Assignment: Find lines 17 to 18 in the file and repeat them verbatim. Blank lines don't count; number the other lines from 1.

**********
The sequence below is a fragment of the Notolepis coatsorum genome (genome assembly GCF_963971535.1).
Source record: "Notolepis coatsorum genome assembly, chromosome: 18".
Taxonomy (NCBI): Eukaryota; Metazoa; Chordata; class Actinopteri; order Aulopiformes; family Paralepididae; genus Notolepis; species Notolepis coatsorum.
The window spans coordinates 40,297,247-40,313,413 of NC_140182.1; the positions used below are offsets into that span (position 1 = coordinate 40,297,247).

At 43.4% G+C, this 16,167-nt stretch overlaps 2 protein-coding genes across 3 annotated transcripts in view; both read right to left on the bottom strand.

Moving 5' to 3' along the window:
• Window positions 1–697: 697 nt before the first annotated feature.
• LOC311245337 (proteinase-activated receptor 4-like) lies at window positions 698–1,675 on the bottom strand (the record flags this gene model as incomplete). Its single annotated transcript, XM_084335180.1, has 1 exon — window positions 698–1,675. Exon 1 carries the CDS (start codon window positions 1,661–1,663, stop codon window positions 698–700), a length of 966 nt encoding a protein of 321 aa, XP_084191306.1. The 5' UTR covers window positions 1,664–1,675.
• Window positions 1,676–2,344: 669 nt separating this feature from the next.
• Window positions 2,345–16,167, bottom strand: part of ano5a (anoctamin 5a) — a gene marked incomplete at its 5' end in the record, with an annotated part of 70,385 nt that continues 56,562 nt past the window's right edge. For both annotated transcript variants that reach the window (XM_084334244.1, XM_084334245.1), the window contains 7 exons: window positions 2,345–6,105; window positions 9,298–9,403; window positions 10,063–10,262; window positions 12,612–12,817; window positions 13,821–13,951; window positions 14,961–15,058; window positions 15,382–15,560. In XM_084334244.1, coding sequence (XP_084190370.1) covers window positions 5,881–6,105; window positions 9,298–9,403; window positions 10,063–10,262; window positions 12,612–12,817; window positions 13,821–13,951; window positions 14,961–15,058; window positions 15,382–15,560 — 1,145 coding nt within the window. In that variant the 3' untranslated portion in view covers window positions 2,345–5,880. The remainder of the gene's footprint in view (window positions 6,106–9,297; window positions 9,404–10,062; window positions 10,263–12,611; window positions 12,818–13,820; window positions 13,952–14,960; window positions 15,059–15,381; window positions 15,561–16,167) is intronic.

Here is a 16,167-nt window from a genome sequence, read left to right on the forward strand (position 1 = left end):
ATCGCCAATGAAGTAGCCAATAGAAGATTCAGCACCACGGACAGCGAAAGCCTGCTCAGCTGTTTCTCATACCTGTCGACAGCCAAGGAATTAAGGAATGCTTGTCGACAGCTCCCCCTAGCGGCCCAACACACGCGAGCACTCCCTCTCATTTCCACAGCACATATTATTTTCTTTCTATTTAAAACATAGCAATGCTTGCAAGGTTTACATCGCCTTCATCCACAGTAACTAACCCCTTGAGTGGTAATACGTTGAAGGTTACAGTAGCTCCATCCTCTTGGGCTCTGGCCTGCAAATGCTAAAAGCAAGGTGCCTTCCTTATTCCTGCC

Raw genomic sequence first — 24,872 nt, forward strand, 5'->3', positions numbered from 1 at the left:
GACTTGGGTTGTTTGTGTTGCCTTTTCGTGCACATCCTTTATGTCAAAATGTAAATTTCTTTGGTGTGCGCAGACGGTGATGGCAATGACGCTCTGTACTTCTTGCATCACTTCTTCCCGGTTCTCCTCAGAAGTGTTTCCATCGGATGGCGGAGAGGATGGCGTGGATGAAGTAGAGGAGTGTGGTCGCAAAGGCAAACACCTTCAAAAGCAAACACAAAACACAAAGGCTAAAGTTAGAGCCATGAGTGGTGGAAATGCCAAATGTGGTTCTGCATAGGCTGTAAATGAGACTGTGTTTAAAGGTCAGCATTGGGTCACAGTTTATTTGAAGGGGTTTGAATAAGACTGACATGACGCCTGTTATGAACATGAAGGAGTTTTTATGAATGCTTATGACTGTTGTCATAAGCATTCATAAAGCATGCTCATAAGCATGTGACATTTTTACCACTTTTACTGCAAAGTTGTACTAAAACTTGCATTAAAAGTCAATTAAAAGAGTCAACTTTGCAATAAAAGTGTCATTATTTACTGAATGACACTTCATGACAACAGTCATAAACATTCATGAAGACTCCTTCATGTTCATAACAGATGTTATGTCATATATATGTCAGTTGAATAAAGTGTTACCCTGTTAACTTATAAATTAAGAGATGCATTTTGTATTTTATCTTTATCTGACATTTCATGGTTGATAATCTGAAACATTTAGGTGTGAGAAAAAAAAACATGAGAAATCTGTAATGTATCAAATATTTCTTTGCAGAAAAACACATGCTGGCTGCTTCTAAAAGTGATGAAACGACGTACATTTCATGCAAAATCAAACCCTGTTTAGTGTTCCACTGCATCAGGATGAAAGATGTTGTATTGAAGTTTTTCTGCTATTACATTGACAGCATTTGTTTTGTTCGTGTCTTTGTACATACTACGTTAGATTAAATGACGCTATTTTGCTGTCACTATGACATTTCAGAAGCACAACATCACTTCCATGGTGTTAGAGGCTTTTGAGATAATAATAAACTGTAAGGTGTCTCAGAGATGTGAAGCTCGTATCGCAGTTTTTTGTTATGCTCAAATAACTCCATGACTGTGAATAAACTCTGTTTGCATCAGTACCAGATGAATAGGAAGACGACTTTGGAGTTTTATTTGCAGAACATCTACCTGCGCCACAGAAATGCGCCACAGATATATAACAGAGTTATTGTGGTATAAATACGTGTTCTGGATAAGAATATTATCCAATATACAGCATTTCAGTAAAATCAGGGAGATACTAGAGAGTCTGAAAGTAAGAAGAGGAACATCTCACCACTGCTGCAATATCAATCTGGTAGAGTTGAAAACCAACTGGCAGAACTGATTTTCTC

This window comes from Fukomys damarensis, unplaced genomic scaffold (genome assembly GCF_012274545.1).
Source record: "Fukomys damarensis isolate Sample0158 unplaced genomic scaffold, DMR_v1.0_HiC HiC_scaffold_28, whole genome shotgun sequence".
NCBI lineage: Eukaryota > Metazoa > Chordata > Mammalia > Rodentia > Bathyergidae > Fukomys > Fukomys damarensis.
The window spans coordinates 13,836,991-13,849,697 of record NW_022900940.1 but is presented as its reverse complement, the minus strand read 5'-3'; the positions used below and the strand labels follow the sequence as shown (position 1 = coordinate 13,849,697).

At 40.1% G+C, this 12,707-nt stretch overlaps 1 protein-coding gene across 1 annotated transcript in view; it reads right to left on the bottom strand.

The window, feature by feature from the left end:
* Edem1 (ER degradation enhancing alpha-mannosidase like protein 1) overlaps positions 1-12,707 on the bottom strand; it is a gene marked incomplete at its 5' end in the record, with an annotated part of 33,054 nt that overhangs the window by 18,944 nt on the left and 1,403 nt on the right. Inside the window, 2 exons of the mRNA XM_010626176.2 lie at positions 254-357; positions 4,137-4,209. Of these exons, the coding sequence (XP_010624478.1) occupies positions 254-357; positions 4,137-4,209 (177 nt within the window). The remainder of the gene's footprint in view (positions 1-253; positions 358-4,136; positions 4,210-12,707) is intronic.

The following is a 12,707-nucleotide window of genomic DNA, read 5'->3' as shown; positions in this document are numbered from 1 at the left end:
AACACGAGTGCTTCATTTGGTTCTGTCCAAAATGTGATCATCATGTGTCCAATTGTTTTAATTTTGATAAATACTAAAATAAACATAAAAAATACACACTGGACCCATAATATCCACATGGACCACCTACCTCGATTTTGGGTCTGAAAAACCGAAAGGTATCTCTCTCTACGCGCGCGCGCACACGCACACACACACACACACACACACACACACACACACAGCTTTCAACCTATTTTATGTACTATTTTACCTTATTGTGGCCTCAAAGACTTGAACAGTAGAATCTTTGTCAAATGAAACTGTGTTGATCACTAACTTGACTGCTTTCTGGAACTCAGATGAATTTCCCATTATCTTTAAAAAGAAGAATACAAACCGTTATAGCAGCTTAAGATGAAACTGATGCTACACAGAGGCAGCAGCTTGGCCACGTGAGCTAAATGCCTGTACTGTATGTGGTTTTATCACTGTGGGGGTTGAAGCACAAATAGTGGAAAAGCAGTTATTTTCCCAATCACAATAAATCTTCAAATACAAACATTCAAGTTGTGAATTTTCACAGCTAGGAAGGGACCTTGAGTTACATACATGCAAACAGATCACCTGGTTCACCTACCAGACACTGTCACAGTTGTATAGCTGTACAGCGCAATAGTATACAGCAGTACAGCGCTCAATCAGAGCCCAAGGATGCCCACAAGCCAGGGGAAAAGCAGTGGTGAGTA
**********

NCBI lineage: Eukaryota > Metazoa > Chordata > Mammalia > Rodentia > Bathyergidae > Fukomys > Fukomys damarensis.
The window spans coordinates 13,836,991-13,849,697 of record NW_022900940.1 but is presented as its reverse complement, the minus strand read 5'-3'; the positions used below and the strand labels follow the sequence as shown (position 1 = coordinate 13,849,697).